In this tutorial, we will expand on the material Kristof already covered a while ago since there are some neat additional options available to us.
If you’ve worked with Magento for any length of time, you will most certainly be familiar with the dreaded “There has been an error processing your request” page. Clearly, the goal is to make sure that this page never appears to our online customers on a live site, but, on occasion it may still show up. For example if you’ve just sent out a newsletter and have an onslaught of visits, if your server runs out of MySQL connections, your visitors will still see this page.
Similarly, Magento provides an easy way to show a maintenance page. All you have to do is create an empty file called maintenance.flag in your Magento document root and your site will be redirected to the built in maintenance page.
This is all well but as part of a professional solution for your clients, we would like to be able to customize these pages so that they are more in line with the design of the site. Luckily, it is very easy to customize these templates. The principle is very similar to customizing a standard Magento skin folders, so, let’s dig into it.
Note that the Magento version used for this tutorial is 1.5.
1. Structure of the Error Pages
The error report and maintenance pages are rendered from template located under
[MAGENTO_ROOT]/errors. As you can see from the screenshot, the folder contains some php files and a folder called default that reminds us of the way the normal Magento skin folders are structured. You will notice that the skin folder also contains files with the same name as the error root folder. The difference between them is that the files in the error root are just there to route the specific page processing. They include the
processor.php file, instantiate the report class and call the appropriate method which in turn will render the actual page template. For example, the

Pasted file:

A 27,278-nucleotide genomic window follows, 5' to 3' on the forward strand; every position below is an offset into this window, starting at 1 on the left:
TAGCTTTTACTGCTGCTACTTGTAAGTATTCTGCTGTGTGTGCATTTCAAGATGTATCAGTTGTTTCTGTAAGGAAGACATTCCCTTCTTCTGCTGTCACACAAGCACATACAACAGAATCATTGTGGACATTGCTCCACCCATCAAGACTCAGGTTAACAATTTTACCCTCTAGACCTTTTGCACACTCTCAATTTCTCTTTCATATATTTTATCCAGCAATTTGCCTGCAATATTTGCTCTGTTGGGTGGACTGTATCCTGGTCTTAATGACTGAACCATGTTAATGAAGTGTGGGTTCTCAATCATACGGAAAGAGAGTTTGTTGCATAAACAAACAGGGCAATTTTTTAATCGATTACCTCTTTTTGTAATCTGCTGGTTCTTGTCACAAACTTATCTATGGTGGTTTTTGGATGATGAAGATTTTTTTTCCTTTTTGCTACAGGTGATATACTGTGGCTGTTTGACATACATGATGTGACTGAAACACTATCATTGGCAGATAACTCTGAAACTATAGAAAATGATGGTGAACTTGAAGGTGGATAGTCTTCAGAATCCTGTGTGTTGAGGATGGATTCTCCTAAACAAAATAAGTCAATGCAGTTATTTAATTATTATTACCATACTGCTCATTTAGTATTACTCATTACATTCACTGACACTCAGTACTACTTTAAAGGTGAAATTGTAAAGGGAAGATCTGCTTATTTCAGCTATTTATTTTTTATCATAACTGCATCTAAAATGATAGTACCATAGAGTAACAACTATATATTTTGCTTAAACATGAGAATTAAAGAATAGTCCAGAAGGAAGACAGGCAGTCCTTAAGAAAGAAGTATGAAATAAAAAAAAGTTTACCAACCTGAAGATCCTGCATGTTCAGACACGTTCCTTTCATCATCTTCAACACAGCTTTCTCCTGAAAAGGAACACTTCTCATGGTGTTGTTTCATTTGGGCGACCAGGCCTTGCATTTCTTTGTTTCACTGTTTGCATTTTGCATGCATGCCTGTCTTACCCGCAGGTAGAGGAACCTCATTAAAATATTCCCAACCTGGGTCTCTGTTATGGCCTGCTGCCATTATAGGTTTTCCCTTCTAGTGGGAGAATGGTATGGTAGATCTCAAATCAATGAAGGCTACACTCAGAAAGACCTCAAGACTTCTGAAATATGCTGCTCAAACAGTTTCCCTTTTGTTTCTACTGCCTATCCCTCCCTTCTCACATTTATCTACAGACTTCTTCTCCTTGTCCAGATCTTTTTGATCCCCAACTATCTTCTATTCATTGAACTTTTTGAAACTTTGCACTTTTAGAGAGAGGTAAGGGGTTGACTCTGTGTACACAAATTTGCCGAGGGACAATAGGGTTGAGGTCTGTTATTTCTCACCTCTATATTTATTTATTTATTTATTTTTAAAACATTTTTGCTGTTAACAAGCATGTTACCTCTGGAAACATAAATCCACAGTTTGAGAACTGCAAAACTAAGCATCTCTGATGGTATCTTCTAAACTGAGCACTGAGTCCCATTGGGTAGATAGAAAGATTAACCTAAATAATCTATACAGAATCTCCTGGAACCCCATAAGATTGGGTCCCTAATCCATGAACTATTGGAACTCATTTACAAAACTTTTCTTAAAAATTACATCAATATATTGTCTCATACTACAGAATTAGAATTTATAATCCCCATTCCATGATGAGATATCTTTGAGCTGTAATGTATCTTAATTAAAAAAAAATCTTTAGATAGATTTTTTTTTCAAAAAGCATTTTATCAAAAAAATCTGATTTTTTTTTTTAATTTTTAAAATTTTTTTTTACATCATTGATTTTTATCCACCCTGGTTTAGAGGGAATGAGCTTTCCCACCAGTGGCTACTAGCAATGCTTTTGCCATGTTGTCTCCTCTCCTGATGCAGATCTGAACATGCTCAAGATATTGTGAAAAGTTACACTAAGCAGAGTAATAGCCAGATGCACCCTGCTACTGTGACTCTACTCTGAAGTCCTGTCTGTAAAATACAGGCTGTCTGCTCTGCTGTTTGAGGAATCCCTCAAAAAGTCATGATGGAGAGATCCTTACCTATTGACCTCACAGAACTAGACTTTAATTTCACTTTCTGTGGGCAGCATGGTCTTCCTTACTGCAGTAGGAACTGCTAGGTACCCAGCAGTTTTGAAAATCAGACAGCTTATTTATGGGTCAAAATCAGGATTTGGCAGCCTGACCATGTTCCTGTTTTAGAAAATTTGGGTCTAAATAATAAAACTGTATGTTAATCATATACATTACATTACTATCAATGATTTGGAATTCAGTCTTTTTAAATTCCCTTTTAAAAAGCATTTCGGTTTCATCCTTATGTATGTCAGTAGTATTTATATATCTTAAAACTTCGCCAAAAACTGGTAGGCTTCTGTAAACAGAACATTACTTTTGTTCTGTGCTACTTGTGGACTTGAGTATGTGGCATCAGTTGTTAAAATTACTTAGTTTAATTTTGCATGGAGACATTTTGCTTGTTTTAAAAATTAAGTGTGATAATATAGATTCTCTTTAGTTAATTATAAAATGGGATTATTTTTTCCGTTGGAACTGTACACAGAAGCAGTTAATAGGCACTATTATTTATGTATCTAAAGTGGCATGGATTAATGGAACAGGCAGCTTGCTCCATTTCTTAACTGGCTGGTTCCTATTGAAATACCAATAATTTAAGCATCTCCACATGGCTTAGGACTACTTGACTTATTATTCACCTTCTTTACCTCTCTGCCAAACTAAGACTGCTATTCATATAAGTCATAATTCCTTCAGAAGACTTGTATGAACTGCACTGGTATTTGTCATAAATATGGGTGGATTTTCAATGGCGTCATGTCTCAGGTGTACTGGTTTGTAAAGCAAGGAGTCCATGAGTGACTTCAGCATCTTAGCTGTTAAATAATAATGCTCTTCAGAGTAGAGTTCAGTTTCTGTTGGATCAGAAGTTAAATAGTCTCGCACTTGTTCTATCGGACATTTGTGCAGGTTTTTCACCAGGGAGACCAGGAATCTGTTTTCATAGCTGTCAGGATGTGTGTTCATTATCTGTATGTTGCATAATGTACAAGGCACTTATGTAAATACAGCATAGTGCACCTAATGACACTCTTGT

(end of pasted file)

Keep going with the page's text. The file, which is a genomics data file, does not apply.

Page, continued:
503.php file has these three lines:
require_once 'processor.php'; $processor = new Error_Processor(); $processor->process503();
The actual page HTML will be in the phtml files under the default skin folder.
So let’s examine the various files of interest here.
In the error folder:
The good guys from the Magento dev team have provided us with a sample configuration file that we can use to create our specific configuration to customize our error/maintenance pages. We will look into this file in a moment and create our
local.xml file once we decide what we want to achieve.
This file is the “engine” that contains all the rendering logic. It implements the
Error_Processing class that reads the error template configuration from the
local.xml file, loads the configured design and runs the configured design.
404.php, 503.php, report.php
These are the “routing” pages that just invoke the appropriate methods in the
The default design folder:
This is the master template file that contains the HTML for all the pages that are handled by the error sub-system. This page will include one of the phtml files listed below. Since this page contains the header and footer you’d clearly want to modify it to implement your own branded design.